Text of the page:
PEORIA, Ill. (WMBD) — A Quad-Cities based environmental group is currently docked in Peoria to do a cleanup of great magnitude.
Living Lands and Waters is out on the Illinois River picking up trash all along the banks and in the water. By the time they are finished with this project, they will have picked up nearly 25 tons of trash just in a few weeks.
“If you see a bunch of flat-bottom boats out there full of garbage, we’re just here to clean up and leave the place better than when we got here,” said Living Lands and Waters’ President/Founder Chad Pregracke.
Pregracke started LL&W 23 years ago with just one boat. Now, he and his team of 10 are making a dent in the fight against trash in rivers across the U.S.
“Over the years we’ve been able to remove almost 11 million pounds since we started,” Pregracke said.
His fleet has really grown since he started in 1997.
“We have five barges here, two towboats, and six 30-foot work boats. We fan out with the work boats, go different places, and bring it all back to throw on the barges,” Pregracke said.
Anything you can imagine in a store, Chad and his team have probably found floating in the water. Cleaning up a river 273 miles long like the Illinois can seem like a daunting task.
But Rachel Loomis is helping teach kids the importance of keeping our planet clean.
“It really connects with them in their everyday life and makes them reflect on how can they reduce this plastic pollution problem in our world,” said Loomis, the Education Coordinator of Living Lands and Waters.
Caterpillar, ADM, and Cargill are all sponsors which keep the education programs running. CAT was the organizations’ first sponsor, they started sponsoring LL&W back in 1999.
While COVID-19 has thrown a wrench in the in-person operations, Loomis says they’re still connecting with kids via Zoom.
“We are still hosting education workshops through online. Sometimes when it’s specifically with a classroom in Peoria or Quad Cities. I did one with kids in St. Louis,” Loomis said.
Usually the workshops would be in-person on the barges. There is enough room within the barge for about 40 students to come in and learn.
“They come out on our barge, see our setup, we talk to them a little bit about the trash we collect and most importantly we educate them,” Loomis said. “Students can come into this classroom and we teach them about water quality, macro-invertebrate identification, invasive species, and of course all the garbage we’re cleaning up out here.”
Loomis says cleaning the rivers is so important because of how they impact the water we use in our everyday lives.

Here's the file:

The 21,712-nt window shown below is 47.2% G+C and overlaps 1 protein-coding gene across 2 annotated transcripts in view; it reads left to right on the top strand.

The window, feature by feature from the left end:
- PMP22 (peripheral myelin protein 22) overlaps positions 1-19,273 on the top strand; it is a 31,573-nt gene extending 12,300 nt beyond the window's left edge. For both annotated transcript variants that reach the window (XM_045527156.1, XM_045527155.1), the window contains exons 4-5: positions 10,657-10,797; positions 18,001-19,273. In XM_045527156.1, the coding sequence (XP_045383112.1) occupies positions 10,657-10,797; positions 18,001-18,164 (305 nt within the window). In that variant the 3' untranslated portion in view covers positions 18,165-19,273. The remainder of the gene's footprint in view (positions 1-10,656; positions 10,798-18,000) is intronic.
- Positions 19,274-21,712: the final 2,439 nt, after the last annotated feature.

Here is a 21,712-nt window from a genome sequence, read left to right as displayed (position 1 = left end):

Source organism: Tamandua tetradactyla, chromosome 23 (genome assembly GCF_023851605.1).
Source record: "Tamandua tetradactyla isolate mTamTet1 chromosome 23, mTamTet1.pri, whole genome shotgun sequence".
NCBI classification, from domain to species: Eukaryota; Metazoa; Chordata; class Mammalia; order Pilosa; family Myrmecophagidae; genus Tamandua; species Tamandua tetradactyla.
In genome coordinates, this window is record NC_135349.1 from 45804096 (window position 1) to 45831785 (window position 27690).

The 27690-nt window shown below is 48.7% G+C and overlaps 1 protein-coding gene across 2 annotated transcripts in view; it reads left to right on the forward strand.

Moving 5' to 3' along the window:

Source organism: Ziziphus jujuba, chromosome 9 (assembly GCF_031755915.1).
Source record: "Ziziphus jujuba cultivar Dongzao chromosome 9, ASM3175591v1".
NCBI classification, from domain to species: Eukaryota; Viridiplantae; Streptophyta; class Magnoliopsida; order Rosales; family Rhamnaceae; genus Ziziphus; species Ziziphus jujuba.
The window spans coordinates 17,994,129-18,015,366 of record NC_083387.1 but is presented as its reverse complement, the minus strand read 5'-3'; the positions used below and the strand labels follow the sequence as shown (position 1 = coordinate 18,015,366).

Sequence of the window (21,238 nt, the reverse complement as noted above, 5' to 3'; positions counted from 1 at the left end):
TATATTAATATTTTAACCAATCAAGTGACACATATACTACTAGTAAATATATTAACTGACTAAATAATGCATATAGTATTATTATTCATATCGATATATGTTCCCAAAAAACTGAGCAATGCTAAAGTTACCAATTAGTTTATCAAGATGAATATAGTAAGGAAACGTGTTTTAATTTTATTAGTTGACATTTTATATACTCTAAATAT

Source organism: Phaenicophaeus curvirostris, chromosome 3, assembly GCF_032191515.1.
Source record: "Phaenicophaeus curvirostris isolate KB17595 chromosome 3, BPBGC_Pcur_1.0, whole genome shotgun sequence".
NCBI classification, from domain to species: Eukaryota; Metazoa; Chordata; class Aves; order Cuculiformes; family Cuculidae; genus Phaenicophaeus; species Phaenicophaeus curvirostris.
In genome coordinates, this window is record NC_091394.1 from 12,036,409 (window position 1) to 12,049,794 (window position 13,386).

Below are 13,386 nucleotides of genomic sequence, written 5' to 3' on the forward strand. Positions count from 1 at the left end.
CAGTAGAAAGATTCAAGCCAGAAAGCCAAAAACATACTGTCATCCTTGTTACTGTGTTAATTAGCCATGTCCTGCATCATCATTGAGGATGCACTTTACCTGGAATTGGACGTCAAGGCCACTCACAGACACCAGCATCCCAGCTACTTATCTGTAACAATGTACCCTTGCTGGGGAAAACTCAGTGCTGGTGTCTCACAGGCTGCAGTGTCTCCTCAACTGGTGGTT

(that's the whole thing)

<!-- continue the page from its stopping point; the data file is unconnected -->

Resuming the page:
“That’s where a lot of people are getting their water source from, right on the river here. It’s really important for us to make those simple connections that this is where you’re getting your water source from,” Loomis said. “With chemicals, pesticides, the chemicals in plastic for example, so when we’re able to bring not only students out here that might be sixth graders or seniors in high schools, but also those adults in the community it’s really important for us to connect people to the community and that’s the biggest thing is their water source.”
Pregracke’s team also has worked with more than 110,000 volunteers. He says he’s just trying to make the world a better place one piece of trash at a time.
“In a lot of ways just trying to leave your mark and everywhere you go, just try to make a difference for the positive. Ya know, that’s what it’s kinda all about,” Pregracke said.
A lot of times when they’re getting trash, they get it from back in the flooded woods along the rivers. Pregracke says when they get trash in the rivers, it stops it from being able to go into the oceans.
He adds while the river is flooded now, him and his team are still able to successfully clean up tons of trash.
“Most people would think when the water is high, it makes it so where you cannot clean up the river, but in a lot of ways it helps us out because we can drive right through the flooded timber and pull out the refrigerators, barrels, and everything else you see on the barge. After the big floods last year, we’re back focusing on a lot of the damage done from that,” Pregracke said.
Pregracke says him and his team have to work hard to clean up the rivers they work on.
“Most of the trash is picked out of the river by muscle power. We use our 30-foot flat-bottom boats to drive and pull it up, fill those boats, come over to the barge, unload it onto the barge, and then everything is sorted out for recycling. We do anywhere from 85-95 percent of everything we bring in is recycled,” Pregracke added.
Pregracke says his passion to clean the river is the river itself.
“I was a commercial shell diver and that’s how I got into this. I started working on the Illinois River, specifically Peoria Lake when I was 16-years-old. This is a beautiful river. I spent a lot of time here on the Illinois River and the Mississippi. Both rivers are places that are beautiful and shouldn’t be trashed,” Pregracke said.
But cleaning rivers isn’t all Pregracke and his team do, they also help plant trees around the Peoria Area.
“I’ve done a lot of planting trees with the Peoria area and the Peoria Park District,” Pregracke said.
Loomis says one of her favorite parts of living on the barge 6-9 months out of the year is getting to travel and experience new places.